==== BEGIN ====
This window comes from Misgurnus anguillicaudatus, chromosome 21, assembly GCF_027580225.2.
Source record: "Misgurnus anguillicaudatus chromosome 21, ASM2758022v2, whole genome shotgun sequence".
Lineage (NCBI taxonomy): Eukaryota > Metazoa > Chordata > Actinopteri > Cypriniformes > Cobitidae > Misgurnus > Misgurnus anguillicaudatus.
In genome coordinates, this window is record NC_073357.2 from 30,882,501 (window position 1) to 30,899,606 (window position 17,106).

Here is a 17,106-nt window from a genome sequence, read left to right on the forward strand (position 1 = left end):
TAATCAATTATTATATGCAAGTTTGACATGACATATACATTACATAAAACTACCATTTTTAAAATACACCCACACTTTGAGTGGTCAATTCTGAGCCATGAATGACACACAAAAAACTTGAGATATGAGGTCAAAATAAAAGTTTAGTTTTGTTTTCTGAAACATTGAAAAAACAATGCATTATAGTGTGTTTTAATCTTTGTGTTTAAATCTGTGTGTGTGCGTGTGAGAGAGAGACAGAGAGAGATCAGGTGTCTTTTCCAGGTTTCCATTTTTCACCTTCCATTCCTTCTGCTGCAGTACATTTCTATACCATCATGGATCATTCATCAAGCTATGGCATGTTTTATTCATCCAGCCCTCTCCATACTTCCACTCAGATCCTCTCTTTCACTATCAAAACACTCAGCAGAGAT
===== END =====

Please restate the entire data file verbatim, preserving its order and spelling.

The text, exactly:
This window comes from Misgurnus anguillicaudatus, chromosome 21, assembly GCF_027580225.2.
Source record: "Misgurnus anguillicaudatus chromosome 21, ASM2758022v2, whole genome shotgun sequence".
Lineage (NCBI taxonomy): Eukaryota > Metazoa > Chordata > Actinopteri > Cypriniformes > Cobitidae > Misgurnus > Misgurnus anguillicaudatus.
In genome coordinates, this window is record NC_073357.2 from 30,882,501 (window position 1) to 30,899,606 (window position 17,106).

Here is a 17,106-nt window from a genome sequence, read left to right on the forward strand (position 1 = left end):
TAATCAATTATTATATGCAAGTTTGACATGACATATACATTACATAAAACTACCATTTTTAAAATACACCCACACTTTGAGTGGTCAATTCTGAGCCATGAATGACACACAAAAAACTTGAGATATGAGGTCAAAATAAAAGTTTAGTTTTGTTTTCTGAAACATTGAAAAAACAATGCATTATAGTGTGTTTTAATCTTTGTGTTTAAATCTGTGTGTGTGCGTGTGAGAGAGAGACAGAGAGAGATCAGGTGTCTTTTCCAGGTTTCCATTTTTCACCTTCCATTCCTTCTGCTGCAGTACATTTCTATACCATCATGGATCATTCATCAAGCTATGGCATGTTTTATTCATCCAGCCCTCTCCATACTTCCACTCAGATCCTCTCTTTCACTATCAAAACACTCAGCAGAGAT